Glenn Reynolds on the misreported miners story:
If bloggers had made these kinds of mistakes, Big-Media folks would be pointing them out as evidence that the blogosphere can't be trusted. But where were all those editors, filters, and fact-checkers?
I take his point, but it's worth noting that bloggers did make "these kinds of mistakes." Lots of blogs repeated the false report that 12 miners survived the disaster, just like CNN and The New York Times did -- which is exactly what you should expect, since they're all part of the same media ecosystem. Do a Technorati search for "miners are alive," then scroll past the angrier, more recent posts; you'll find a ton of happy announcements. Granted, most of them are from LiveJournals -- I think this quickly corrected comment sums things up pretty well -- but LJs are blogs too; and it isn't as though there weren't any widely-trafficked sites that made the same mistake.
I'm not saying this to put down the bloggers. I'm saying it because I don't think this story fits the hoary old new media vs. the MSM storyline beloved by blog-bashers and blog-boosters alike. Photo Dude makes the more important point: "The first reports are almost always inaccurate, if not flat out wrong." That's true on the Web as well as in the rest of the press:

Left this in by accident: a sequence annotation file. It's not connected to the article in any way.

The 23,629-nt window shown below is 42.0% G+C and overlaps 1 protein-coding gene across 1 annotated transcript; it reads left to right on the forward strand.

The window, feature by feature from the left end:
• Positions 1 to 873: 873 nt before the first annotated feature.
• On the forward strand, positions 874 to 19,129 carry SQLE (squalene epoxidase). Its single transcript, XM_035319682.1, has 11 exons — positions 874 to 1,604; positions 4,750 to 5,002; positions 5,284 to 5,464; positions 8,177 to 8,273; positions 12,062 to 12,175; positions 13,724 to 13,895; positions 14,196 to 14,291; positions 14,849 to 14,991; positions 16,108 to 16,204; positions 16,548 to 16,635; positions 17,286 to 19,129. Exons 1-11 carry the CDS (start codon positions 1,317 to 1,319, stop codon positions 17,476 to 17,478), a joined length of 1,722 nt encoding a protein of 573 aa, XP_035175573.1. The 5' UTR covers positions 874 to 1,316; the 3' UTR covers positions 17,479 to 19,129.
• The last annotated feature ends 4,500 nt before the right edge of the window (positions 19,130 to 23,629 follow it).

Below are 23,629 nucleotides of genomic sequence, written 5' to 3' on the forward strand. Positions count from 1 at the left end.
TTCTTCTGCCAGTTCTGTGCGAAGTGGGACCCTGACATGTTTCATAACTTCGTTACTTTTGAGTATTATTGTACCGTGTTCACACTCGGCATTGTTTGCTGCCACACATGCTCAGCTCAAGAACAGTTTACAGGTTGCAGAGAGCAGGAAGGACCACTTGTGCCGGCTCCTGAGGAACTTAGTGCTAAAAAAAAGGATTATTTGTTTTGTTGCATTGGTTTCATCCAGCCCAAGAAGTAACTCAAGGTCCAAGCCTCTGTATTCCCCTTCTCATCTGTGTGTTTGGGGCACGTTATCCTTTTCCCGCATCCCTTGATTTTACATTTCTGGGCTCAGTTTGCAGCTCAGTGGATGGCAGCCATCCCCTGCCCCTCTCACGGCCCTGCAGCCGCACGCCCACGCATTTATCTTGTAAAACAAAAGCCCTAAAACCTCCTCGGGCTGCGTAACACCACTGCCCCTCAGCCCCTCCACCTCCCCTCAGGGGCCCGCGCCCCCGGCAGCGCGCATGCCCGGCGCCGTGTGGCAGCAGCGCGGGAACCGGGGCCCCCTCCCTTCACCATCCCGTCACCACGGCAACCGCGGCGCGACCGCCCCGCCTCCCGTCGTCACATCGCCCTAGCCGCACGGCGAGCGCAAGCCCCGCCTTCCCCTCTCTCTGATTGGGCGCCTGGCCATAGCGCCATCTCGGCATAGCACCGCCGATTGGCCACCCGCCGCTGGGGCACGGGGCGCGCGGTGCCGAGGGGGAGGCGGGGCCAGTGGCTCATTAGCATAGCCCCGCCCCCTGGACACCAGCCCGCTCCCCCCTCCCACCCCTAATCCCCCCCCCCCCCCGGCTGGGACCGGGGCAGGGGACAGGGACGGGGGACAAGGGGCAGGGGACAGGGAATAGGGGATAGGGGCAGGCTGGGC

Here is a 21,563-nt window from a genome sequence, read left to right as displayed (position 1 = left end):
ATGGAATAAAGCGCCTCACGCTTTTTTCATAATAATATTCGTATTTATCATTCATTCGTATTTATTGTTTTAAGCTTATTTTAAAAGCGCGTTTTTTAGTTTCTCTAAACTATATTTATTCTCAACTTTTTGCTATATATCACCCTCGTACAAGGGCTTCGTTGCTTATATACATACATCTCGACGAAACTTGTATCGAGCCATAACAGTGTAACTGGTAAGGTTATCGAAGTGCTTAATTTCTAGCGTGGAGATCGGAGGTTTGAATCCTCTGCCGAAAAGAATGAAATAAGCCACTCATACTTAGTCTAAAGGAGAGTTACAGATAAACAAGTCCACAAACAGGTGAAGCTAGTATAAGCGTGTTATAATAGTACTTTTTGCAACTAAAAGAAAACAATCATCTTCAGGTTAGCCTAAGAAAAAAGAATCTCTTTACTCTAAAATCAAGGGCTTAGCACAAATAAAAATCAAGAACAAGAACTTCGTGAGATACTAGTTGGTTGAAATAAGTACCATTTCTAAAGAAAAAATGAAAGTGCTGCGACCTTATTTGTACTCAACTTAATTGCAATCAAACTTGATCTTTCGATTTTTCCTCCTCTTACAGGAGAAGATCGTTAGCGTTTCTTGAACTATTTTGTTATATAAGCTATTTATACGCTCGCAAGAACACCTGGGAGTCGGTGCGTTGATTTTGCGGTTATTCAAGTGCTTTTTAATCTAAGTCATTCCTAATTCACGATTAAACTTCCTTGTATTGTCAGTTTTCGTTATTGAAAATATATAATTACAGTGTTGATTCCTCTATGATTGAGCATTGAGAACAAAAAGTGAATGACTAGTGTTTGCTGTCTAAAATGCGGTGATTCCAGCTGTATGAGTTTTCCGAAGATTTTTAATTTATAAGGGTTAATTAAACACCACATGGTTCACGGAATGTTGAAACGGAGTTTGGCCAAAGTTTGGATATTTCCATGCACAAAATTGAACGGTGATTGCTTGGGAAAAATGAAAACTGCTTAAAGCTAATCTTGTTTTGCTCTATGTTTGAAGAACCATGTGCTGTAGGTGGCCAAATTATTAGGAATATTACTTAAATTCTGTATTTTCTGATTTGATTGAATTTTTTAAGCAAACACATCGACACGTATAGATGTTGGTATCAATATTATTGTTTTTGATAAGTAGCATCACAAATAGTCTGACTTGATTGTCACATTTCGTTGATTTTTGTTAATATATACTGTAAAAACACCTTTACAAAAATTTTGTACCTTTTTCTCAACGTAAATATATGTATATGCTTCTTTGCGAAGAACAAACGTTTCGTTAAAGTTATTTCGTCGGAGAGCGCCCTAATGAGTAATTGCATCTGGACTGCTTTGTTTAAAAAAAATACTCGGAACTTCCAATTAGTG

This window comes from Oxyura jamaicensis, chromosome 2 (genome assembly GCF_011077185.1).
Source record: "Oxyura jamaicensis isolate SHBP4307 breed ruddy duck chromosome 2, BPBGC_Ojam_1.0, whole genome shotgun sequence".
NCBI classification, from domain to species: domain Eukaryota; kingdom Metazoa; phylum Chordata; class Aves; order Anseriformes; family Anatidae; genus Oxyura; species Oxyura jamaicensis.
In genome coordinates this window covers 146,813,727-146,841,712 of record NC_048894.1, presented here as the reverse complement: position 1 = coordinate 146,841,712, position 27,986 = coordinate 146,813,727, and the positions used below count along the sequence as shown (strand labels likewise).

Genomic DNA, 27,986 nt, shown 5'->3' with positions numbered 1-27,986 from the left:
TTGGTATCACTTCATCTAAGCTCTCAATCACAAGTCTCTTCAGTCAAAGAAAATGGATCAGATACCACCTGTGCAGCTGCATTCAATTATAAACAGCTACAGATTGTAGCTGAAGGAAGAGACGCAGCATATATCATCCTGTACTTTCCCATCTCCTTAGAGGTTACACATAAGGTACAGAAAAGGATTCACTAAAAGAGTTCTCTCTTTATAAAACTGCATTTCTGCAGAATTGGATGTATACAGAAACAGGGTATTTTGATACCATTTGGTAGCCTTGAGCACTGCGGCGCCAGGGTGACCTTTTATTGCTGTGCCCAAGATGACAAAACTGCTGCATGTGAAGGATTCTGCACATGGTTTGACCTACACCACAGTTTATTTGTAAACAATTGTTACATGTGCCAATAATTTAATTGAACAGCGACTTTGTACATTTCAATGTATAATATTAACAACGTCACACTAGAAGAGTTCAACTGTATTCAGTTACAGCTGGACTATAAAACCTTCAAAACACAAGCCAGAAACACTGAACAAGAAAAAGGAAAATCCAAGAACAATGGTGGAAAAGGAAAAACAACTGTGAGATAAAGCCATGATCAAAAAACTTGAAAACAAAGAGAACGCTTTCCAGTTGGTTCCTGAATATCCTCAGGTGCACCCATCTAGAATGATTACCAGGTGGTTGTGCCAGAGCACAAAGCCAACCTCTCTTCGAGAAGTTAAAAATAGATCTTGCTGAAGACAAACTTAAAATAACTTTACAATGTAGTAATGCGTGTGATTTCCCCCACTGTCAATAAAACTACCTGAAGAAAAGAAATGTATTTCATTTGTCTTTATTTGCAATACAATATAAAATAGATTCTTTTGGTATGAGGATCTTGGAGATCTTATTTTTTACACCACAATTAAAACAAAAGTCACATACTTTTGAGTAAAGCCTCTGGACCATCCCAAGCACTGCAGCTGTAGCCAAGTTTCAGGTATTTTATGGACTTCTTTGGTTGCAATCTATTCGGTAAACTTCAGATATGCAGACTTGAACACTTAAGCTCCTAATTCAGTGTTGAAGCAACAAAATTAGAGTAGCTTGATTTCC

So many seem to think blogging is about immediacy. Taken to extreme, we have the typing contest known as "live blogging," where someone taps out each merry thought that passes through their skull while they watch some event. Imagine someone going to a movie and describing each detail over the cell phone to someone else, convert it to text, and you've got "live blogging." How enlightening.
Many bloggers feel like they've got to post about a news event within ten minutes of it happening. They end up publishing half-baked thoughts about partially erroneous first reports, to which they later have to add..."Update: never mind."
I can already get that from the media, thank you very much.
There's an important place for immediate reports, of course. But experienced news consumers know to take them with even more salt than usual. That's just as true for online diarists as it is for TV networks.